Identity Formation and Consumption During At The End Of The Colonial Era in El Salvador

Author(s): Christopher T. Begley; Roberto Gallardo

Year: 2018


Recent underwater archaeological research in El Salvador explores identity formation and consumption through an examination of material culture from a mid-19th century steamship wreck. Analyses of  data from a circa 1860 shipwreck with remarkably well-preserved cargo allows insight into the consumption patterns involving both sumptuary and quotidian goods at a moment during  the first decades of the Republic of El Salvador, founded in 1841. This transition from colony to republic saw dramatic, significant, and complex changes in racial, class, and national identities. These changes incluence the negotiation and creation of meaning by consumers, reflected in material culture. This ship’s cargo, along with previously excavated collections from industrial and domestic terrestrial settings, provide a temporally controlled context in which to  explore the ways in which consumption patterns reflect evolving identities at this time of significant change.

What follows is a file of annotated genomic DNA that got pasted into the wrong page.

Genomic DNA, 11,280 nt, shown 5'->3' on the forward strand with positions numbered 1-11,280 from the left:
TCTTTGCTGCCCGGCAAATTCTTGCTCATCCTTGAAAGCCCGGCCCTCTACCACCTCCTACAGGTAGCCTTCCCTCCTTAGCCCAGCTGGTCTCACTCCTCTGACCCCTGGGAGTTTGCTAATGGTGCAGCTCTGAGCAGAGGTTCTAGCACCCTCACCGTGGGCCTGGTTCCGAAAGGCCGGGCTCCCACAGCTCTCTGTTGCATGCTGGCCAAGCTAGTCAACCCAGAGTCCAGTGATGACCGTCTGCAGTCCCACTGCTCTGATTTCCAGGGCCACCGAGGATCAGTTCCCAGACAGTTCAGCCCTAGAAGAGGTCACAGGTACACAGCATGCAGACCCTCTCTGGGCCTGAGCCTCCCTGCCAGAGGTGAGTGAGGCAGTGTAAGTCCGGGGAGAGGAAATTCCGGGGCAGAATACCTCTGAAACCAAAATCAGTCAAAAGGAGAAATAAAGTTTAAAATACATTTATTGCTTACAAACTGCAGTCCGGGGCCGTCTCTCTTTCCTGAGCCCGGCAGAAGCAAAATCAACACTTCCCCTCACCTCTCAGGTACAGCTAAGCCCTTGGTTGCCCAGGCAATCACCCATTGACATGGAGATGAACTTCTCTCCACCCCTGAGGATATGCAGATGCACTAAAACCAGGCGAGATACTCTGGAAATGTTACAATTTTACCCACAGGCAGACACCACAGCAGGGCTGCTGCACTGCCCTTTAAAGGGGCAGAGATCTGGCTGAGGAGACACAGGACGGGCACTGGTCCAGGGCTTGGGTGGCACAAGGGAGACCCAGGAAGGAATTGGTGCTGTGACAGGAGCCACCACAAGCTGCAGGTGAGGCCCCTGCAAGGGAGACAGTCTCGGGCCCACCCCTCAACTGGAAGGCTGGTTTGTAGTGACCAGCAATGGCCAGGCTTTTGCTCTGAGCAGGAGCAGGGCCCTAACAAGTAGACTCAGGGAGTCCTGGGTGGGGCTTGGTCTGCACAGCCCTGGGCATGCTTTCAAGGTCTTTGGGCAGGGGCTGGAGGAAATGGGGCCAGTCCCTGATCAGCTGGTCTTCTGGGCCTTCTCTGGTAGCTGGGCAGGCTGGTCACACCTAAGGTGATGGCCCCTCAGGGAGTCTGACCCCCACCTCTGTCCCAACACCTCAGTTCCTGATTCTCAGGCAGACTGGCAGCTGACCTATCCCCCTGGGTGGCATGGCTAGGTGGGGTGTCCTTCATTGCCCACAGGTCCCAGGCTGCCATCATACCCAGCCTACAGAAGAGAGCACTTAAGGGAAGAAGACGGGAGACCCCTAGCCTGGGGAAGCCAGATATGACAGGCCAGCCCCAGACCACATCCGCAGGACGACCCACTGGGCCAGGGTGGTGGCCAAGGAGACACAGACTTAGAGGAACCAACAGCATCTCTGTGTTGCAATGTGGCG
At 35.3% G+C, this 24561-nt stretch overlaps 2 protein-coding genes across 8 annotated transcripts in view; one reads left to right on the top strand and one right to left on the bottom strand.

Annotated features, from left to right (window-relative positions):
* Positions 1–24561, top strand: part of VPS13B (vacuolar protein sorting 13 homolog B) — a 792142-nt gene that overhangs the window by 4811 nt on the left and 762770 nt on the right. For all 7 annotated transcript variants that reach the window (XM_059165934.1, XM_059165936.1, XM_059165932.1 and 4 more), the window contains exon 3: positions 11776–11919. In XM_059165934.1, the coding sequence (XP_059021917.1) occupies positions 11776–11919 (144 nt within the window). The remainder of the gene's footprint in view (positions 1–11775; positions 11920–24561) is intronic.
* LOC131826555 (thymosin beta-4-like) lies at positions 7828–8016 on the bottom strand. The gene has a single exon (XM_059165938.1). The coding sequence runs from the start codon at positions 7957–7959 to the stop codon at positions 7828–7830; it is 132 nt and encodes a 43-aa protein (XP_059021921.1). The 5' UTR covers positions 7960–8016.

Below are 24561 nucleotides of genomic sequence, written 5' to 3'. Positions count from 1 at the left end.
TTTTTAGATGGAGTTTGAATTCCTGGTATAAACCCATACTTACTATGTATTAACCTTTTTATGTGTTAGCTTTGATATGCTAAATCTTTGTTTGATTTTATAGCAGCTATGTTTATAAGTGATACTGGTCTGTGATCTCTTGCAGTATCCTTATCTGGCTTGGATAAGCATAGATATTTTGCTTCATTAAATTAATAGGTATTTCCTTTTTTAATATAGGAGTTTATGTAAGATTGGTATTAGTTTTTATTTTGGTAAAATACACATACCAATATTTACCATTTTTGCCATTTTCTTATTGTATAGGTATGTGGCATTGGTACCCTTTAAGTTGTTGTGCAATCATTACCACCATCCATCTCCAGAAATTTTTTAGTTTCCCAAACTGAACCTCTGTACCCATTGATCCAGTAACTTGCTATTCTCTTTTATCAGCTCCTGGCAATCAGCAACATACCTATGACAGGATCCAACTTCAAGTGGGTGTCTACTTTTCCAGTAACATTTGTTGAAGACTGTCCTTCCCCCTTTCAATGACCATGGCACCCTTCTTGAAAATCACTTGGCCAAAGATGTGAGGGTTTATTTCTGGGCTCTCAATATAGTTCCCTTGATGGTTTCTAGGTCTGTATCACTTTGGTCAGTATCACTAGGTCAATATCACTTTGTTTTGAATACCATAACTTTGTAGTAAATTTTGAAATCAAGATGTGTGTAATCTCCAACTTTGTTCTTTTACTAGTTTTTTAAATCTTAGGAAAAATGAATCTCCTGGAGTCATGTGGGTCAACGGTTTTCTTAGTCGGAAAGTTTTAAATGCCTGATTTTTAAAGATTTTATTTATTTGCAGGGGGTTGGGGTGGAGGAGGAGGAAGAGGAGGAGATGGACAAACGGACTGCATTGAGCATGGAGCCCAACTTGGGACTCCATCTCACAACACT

Cite this Record

Identity Formation and Consumption During At The End Of The Colonial Era in El Salvador. Christopher T. Begley, Roberto Gallardo. Presented at Society for Historical Archaeology, Albuquerque, NM. 2018 ( tDAR id: 441444)

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Temporal Keywords
19th Century

Spatial Coverage

min long: -129.199; min lat: 24.495 ; max long: -66.973; max lat: 49.359 ;

Individual & Institutional Roles

Contact(s): Society for Historical Archaeology

Record Identifiers

PaperId(s): 1056